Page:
Basic tax implications of a divorce
This article desrcibes a couple of implications in case of a divorce.
In a divorce situation fiscal partnership ends at date of divorce or the earlier date that both the partners are not registered at the same address and a request for divorce was filed.
In the year of the divorce, it is still possible to opt for full year fiscal partnership and, as such, the negative income from principal residence (mortgage interest deduction) can be allocated in any given proportion between the two former partners in the year of divorce.
The year following to the year of divorce, fiscal partnership is no longer applicable. As a consequence, sources of income which used to be joint income items, such as the mortgage interest deduction and Box III income, can no longer be allocated freely between the partner in their income tax return. Instead, the (former) principal residence and Box III income, needs to be reported on the basis of legal ownership.
The principal residence, for which tax deduction applies, is basically the house in which you live. There are some exceptional situations, where the house can still be considered as a principal residence, after moving out. One of these exceptions is in the situation of a divorce. In case of a divorce, it can still be considered as (former) principal residence up to 2 years from the date that one leaves the house and deregisters provided that the ex-partner continues to use the house as principal residence.
In the tax return, when reporting the principal residence, “deemed rental income” (based on the WOZ value) is added as income (so-called deemed rental value) and costs related to the finance (mortgage interest and costs) are deducted. The result is the (often negative) income from the principal residence.
After the fiscal partnership ends, the house should be reported on basis of ownership and the costs (mortgage interest) is split on basis of ownership as well. The partner remaining to live in the house can deduct his/her ownership part of the negative income from principal residence as long as the house is used or otherwise qualifies as a principal residence. The leaving partner can deduct his/her ownership part of the negative income from principal residence for max. two years and after that period there is no deduction anymore. The house and related loan move to Box III. It is usually recommendable most often to agree that the house is sold as soon as possible or that the house becomes 100% ownership of one of the partners.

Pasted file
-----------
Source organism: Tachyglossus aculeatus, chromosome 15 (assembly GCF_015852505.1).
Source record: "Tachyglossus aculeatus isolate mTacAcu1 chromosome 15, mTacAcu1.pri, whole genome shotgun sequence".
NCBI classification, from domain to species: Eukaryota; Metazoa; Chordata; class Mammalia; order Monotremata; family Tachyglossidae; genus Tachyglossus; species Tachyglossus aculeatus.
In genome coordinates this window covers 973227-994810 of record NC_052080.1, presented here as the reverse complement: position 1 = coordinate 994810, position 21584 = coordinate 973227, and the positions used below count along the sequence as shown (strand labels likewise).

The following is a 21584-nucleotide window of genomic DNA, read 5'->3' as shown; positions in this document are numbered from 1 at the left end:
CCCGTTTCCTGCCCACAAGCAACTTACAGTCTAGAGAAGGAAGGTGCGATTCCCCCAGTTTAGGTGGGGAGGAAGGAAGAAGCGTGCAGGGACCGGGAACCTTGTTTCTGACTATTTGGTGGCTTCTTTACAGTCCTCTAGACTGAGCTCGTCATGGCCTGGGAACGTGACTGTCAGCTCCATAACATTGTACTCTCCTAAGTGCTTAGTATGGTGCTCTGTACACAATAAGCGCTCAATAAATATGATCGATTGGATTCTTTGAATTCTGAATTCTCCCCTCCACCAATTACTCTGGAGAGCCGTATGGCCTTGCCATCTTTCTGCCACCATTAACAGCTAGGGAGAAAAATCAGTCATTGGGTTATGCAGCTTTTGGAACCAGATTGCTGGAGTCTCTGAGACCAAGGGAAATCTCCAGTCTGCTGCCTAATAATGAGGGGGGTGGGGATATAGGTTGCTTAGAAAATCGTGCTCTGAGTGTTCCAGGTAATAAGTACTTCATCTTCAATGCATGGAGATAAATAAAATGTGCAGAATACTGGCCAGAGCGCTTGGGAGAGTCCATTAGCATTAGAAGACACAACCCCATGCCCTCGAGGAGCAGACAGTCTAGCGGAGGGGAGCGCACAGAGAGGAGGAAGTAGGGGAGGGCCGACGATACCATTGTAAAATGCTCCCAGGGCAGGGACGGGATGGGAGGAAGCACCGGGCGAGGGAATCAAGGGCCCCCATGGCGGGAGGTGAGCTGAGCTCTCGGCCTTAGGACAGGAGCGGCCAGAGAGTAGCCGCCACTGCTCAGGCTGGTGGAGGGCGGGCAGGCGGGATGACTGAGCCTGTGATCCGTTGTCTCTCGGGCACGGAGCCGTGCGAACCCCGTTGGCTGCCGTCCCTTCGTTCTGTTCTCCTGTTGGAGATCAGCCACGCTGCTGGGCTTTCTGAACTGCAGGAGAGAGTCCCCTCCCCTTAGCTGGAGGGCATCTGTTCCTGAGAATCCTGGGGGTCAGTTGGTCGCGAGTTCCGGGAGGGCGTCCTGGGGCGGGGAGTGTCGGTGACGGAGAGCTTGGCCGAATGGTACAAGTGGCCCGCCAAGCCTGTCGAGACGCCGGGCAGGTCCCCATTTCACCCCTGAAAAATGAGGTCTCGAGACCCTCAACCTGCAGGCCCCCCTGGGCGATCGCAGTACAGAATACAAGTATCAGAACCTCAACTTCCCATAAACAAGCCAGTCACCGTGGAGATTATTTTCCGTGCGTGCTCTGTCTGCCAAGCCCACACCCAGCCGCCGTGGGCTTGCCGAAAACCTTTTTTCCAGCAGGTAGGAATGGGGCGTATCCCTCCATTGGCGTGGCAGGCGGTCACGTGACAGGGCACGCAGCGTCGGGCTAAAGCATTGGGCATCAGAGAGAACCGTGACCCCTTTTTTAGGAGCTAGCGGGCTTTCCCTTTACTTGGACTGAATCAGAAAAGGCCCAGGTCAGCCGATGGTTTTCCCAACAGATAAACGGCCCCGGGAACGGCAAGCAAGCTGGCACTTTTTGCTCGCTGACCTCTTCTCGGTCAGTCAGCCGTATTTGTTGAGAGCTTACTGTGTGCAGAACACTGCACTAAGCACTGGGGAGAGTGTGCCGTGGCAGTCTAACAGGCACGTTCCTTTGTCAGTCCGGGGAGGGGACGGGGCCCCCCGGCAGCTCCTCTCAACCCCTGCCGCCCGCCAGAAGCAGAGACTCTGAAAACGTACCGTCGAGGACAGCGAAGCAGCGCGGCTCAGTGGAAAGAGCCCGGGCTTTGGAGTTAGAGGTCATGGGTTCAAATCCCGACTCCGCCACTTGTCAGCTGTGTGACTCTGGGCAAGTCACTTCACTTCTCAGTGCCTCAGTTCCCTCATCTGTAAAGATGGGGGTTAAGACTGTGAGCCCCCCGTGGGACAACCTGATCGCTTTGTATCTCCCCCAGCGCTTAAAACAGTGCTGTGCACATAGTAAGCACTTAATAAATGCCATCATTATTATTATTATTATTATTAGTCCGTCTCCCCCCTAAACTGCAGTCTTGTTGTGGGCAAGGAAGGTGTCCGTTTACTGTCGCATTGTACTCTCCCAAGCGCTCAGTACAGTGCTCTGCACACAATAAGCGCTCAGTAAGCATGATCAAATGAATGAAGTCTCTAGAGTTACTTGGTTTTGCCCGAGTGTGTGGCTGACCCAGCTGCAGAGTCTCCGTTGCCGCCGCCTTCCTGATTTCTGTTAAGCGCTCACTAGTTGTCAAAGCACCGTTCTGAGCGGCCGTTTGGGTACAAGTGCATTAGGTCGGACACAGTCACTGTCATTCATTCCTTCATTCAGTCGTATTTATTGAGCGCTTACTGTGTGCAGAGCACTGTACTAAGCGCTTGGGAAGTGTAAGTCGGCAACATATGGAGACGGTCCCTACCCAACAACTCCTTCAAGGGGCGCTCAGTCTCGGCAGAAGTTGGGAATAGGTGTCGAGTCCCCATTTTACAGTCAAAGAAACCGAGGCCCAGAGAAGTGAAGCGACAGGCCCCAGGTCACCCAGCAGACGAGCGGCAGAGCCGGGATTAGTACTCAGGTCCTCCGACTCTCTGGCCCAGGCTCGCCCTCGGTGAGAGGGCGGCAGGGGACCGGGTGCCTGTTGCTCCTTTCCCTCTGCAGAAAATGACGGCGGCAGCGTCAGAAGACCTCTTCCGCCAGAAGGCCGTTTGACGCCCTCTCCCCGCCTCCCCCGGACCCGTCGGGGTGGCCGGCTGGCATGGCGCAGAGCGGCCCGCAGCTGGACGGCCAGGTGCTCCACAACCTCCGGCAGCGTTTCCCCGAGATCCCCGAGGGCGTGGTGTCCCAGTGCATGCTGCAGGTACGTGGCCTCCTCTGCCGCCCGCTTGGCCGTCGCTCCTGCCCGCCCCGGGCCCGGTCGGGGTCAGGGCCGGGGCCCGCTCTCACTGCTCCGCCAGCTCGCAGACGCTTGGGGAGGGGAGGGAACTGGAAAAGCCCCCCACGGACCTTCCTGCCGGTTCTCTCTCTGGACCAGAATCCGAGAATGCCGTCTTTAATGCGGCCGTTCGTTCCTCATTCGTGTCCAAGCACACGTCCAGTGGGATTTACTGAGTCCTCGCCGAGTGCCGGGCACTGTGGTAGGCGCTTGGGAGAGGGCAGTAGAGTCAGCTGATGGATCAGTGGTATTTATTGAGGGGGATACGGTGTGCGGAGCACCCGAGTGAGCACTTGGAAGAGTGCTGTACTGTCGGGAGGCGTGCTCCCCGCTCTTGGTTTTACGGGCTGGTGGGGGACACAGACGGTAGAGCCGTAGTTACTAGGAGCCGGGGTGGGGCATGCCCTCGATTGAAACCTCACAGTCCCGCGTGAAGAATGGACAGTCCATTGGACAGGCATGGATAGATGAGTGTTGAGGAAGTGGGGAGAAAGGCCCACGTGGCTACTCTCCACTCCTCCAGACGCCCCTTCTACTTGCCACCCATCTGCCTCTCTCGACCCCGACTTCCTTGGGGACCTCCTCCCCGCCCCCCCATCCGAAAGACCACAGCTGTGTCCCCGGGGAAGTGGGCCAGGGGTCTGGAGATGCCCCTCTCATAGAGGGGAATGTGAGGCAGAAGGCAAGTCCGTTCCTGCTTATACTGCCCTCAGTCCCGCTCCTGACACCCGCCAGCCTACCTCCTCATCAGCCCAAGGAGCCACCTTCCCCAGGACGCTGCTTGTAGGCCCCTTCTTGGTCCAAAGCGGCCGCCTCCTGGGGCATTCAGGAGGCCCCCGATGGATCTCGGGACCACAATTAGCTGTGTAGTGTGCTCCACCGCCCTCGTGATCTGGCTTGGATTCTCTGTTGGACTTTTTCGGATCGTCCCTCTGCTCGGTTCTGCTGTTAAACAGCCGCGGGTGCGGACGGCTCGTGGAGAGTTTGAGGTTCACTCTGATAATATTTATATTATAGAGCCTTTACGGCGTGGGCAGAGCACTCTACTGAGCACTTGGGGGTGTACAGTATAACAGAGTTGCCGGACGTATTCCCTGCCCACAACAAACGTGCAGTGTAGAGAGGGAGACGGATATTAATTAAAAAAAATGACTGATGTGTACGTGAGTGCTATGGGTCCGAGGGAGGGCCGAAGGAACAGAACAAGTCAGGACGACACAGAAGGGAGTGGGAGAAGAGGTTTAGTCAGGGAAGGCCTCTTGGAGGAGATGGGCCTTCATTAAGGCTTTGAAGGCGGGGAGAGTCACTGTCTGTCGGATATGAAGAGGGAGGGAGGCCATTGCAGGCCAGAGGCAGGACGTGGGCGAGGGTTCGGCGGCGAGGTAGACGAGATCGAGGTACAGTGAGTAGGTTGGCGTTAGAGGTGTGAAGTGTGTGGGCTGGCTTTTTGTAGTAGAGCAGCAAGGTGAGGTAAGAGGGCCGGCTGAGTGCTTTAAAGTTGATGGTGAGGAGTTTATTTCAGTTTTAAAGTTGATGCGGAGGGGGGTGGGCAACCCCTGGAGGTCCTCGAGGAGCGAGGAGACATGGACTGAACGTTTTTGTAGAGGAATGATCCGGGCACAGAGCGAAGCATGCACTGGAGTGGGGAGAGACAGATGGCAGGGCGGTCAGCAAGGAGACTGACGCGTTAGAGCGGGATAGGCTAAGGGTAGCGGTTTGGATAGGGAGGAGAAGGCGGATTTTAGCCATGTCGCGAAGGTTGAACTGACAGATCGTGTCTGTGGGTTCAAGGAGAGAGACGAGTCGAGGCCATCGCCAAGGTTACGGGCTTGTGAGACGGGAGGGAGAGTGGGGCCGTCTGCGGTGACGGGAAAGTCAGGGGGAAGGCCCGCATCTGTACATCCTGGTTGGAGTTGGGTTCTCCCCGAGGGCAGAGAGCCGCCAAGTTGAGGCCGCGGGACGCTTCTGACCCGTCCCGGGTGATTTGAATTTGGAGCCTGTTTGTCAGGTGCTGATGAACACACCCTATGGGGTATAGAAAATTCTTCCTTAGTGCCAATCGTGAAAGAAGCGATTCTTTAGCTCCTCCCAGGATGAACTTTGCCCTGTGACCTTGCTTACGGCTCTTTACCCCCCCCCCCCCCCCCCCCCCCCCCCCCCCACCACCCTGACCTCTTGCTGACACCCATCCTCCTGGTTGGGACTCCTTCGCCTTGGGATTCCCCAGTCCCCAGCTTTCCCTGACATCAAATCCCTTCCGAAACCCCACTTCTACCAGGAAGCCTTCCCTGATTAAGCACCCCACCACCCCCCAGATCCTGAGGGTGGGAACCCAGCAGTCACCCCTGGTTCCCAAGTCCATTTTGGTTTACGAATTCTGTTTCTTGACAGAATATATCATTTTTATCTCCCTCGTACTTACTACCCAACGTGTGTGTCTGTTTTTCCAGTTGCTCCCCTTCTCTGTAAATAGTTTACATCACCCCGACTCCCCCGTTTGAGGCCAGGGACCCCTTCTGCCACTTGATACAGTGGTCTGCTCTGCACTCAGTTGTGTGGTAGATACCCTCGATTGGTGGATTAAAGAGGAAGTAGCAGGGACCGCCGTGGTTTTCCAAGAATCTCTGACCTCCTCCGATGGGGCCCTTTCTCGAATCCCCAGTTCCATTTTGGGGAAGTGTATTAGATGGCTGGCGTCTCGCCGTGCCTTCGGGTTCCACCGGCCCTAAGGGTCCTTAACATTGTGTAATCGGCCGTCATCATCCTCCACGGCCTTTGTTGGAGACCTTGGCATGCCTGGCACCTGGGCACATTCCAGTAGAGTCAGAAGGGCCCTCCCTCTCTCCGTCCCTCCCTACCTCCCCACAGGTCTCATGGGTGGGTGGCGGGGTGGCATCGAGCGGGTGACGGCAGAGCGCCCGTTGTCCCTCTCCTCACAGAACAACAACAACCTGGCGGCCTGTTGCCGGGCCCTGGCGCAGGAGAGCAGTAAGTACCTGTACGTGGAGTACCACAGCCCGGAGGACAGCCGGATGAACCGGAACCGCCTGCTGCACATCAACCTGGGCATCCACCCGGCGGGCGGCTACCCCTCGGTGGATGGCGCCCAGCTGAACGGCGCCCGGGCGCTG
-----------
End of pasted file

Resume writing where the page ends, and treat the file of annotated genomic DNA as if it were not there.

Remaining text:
If it has been agreed that the remaining partner has the full benefit of the house, the leaving partner can deduct his/her part of the deemed rental value as alimony (regardless whether within or after the two year period) which benefit in kind is taxable at the remaining partner.
Mortgage interest as alimony
If the partner who remains living in the house does not have income (or little income) it is possible that deduction does not lead to tax benefit (or only a bit). If the partner with income moved out, there is possibility to make arrangements, due to which costs are deducted against high interest rate. You can agree on paying the amount of the mortgage interest to the former partner as alimony.
As such, the ex-partner who moved out of the principal residence pays (i) his/her own (ownership based) part of the mortgage interest and deducts that amount for max. two years and (ii) pays the amount of the ex-partner to the ex-partner (who lives in the house) as alimony/life support contribution and deducts that amount. As a result, you have a 100% deduction (partly as deduction principal residence and partly as alimony). The ex-partner who remains living in the house reports the received amount as income and deducts the mortgage interest. The result is then nil.
Below is a schedule summarizing the above and a plain example.
|Fiscal partnership & allocation||
|House: Box I or III||Partner remaining in the house:
Leaving tax payer:
Partner alimony / life support contributions
Pete and Susan are getting a divorce. They have two children and lived together for a few years in a house in Amsterdam. They are married in community of property. Susan has a small part-time job, Pete has a fulltime job. Pete has left the house on March 1 and the children remain with Susan. Pete has deregistered and a request for divorce has been filed. This was done after 6 months Pete left the house, i.e. on September 1. In consideration of alimony and offer life support contributions, they agreed that Pete will continue to pay the interest and will also pay Susan’s share of the monthly repayment until a solution has been found for the house (sell or 100% ownership with Susan). Pete is also paying for the school costs of the children plus a monthly amount for their life support.
- Pete and Susan remain fiscal partners until September 1. They can chose for full-year’s fiscal partnership.
- Pete can still deduct 50% of his mortgage interest paid (after consideration of the deemed rental income) for a maximum period of two years after he left (March 1). Susan’s part is deductible for Pete as alimony/life support contribution, Susan is taxable on that (but can deduct that part mortgage interest).
- As Susan has the benefit of the house, Peter’s deemed rental income part (50%) is considered as taxable alimony for Susan. Peter deducts the same amount as alimony (in kind).
- The amounts paid for the children are not taxable for the children and not deductible for Pete.
ZVW (Dutch health insurance)
Kindly note that the income-depending Dutch Health Care Act contributions (ZVW at a 5,65% rate in 2019 up to a certain amount of income) may be levied on the alimony income for the ex-partner who receives alimony.